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Hutchinson’s Sector 28 road tires are comfortable, durable

  • By Michael Robson
  • Published May. 9, 2013
  • Updated May. 10, 2013 at 12:27 PM EDT
The tread on the Hutchinson Secteur 28 seemed to be just right for our tester. Photo: VeloNews.com

I ride dirt. I ride a lot of it, as much as I can find. I think it’s truly beautiful to be somewhere on a deserted road, farms and wildlife rolling by, side-by-side with my friends. The dirt roads on Colorado’s Front Range are perfect for a 28mm road tire; the roads aren’t too rough and the sandy clay usually is firm and fast.

I have been making my own 28mm tubeless solutions for years (this is a great happy hour story, replete with deafening explosions and showers of sealant) but now that Hutchinson is making a tubeless 28mm, hopefully those days are behind me.

What amazes me is that it almost didn’t happen. The Sector 28 tires were originally produced as an alternative to tubulars for the FDJ racing team for use in the cobbled classics in Europe and were not intended for retail. Only after seeing significant growth in the U.S. tubeless market was the decision made to offer these tires to the public.

After hearing about the Sector 28, I was eager to get my hands on them. Hutchinson has been making tubeless options as long or longer than anyone else and the company has it down. The Sectors I have averaged out at 289 grams each, which would be respectable even for a tubed tire, and the casing seems to be reasonably supple, critical for traction and comfort.

In the past, Hutchinson tires have been very tight and difficult to mount. This seems to have been rectified, however, as the Sectors slide onto the rim with just the right tension and inflate easily. Mounted on my trusty Shimano C24 clinchers, the inflated tires initially were on the narrow side at 26.7mm. But after a week of riding they topped out right around 27.5mm. That’s not quite right, but recently I had it explained to me just how difficult it is to correctly size a tire and how many variables are involved. As far as I’m concerned, they’re right on the money.

On paper, this is an outstandingly good tire and in the field it stands up pretty well, too. I had to experiment with the pressure a little bit because my tendency is to get the pressure way down, so I started in the low 60 psi range. This was way too low and although the tires were incredibly comfortable and soaked up the terrain, they were sluggish and slow. That, however, would be the case with almost any tire at that pressure until you pinch-flat, which did not happen with the Sector. In the last couple weeks, I have dialed up the pressure and found a great feel right in the mid 70 psi range.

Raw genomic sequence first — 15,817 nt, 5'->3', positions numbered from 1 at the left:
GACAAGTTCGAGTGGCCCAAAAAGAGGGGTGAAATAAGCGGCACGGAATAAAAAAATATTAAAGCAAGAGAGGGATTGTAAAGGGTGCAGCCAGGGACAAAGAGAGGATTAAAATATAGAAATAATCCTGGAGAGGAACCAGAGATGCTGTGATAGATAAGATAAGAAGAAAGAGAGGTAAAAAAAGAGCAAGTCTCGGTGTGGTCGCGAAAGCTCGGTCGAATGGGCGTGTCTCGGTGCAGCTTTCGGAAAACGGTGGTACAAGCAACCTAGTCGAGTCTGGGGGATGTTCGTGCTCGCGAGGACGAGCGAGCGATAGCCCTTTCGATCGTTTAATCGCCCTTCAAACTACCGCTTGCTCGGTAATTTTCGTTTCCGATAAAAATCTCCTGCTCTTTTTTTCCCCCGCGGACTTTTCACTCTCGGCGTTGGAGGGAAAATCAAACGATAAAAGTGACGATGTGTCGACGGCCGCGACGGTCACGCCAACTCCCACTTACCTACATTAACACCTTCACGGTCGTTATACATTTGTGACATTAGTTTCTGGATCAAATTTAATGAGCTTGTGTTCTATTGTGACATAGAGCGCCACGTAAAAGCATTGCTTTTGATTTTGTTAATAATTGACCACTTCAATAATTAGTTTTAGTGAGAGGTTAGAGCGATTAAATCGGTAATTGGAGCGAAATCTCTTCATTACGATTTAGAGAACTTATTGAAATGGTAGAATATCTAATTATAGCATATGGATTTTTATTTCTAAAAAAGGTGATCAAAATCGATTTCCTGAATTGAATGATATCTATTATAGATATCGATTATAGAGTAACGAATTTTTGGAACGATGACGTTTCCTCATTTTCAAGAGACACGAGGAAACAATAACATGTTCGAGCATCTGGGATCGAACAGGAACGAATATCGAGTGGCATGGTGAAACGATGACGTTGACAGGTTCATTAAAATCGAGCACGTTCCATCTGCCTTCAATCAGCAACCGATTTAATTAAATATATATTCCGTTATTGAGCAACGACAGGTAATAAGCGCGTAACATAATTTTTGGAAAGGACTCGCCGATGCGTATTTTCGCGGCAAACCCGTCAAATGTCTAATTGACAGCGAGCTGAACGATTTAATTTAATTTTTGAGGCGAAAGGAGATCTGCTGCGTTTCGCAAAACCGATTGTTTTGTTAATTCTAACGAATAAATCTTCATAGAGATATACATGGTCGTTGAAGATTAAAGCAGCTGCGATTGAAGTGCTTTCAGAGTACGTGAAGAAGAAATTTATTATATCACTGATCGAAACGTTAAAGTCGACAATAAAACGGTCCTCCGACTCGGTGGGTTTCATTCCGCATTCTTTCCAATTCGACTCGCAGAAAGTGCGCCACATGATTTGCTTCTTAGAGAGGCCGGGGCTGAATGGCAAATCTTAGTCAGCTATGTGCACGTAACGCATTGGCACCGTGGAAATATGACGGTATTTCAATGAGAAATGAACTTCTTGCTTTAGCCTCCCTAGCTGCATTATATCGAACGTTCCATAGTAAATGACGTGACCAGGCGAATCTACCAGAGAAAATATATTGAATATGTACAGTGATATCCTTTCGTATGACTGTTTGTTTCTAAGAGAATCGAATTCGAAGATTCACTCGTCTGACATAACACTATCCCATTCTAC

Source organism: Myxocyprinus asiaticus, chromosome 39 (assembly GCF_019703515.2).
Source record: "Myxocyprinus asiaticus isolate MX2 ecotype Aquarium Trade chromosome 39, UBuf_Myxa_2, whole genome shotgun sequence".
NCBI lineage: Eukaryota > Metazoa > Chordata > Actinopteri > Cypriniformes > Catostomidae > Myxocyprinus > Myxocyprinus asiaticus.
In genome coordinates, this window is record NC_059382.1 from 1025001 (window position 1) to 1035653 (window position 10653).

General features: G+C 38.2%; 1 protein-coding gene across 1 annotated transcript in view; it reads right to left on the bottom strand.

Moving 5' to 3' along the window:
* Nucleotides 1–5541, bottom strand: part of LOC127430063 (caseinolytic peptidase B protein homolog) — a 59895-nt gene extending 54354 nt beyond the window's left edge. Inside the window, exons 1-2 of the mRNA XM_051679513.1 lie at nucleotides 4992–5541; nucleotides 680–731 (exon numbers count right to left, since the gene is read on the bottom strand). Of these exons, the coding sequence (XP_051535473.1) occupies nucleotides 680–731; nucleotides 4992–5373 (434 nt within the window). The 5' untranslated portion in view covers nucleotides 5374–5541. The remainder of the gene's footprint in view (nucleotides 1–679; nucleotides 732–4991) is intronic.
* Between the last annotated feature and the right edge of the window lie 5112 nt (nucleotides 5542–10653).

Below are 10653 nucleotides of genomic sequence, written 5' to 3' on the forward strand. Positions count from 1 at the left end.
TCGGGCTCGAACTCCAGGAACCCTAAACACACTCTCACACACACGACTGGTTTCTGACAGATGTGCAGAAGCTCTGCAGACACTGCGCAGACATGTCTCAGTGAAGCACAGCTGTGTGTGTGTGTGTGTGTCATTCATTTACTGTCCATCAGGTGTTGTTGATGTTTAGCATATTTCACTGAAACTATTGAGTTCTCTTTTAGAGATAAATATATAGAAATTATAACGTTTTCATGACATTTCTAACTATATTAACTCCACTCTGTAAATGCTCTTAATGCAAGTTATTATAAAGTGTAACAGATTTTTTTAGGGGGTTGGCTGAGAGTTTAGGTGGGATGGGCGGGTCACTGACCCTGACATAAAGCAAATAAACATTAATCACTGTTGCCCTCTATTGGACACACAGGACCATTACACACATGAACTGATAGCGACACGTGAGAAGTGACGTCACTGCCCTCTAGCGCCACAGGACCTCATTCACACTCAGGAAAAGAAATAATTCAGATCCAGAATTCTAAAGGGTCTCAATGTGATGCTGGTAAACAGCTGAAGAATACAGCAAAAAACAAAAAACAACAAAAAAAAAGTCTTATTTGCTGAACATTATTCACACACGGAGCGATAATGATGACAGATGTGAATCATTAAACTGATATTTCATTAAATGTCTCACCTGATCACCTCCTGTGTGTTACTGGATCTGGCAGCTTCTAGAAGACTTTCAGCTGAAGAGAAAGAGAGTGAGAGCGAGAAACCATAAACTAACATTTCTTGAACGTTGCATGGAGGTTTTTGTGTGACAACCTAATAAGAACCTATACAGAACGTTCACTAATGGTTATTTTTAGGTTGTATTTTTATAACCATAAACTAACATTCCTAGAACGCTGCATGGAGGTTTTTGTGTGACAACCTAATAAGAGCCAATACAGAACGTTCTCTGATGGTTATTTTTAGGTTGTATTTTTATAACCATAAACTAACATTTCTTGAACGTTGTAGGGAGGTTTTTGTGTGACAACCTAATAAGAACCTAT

Once I got the pressure right, it became obvious that Hutchinson had done its homework. Improvements in casing design and rubber compound add up to a tire that rides surprisingly well. The center compound is harder for rolling on pavement but when you lay it into a turn, the softer cornering compound and subtle tread take over to keep you glued to the road. The casing is considerably more supple and lighter than that of previous tubeless editions but after throttling my pair of Sectors up and down the Front Range for six weeks, I can report they are every bit as durable and tough. Used in conjunction with Hutchinson’s Protect’Air sealant (you need to use sealant), it would be reasonable to think you could ride these tires down to the casing without a single flat.

Retail on the Sectors is $109.95. That’s pretty steep, approaching what you might pay for pavé tubulars, but considering the extended lifespan of the tire and what you might save on tubes, it might be worth it. And think of all the places you’ll go.

Australian native Michael Robson grew up racing dirt bikes and flat-track and in his teens progressed to BMX. He first came to race in the U.S. in the early 1990s and ended up in Europe as a workaday roadie. Now a professional photographer and rabid cyclocrosser, Robson is reliving his youth ripping it up in ‘cross, making great photos for a living and testing gear for VeloNews.

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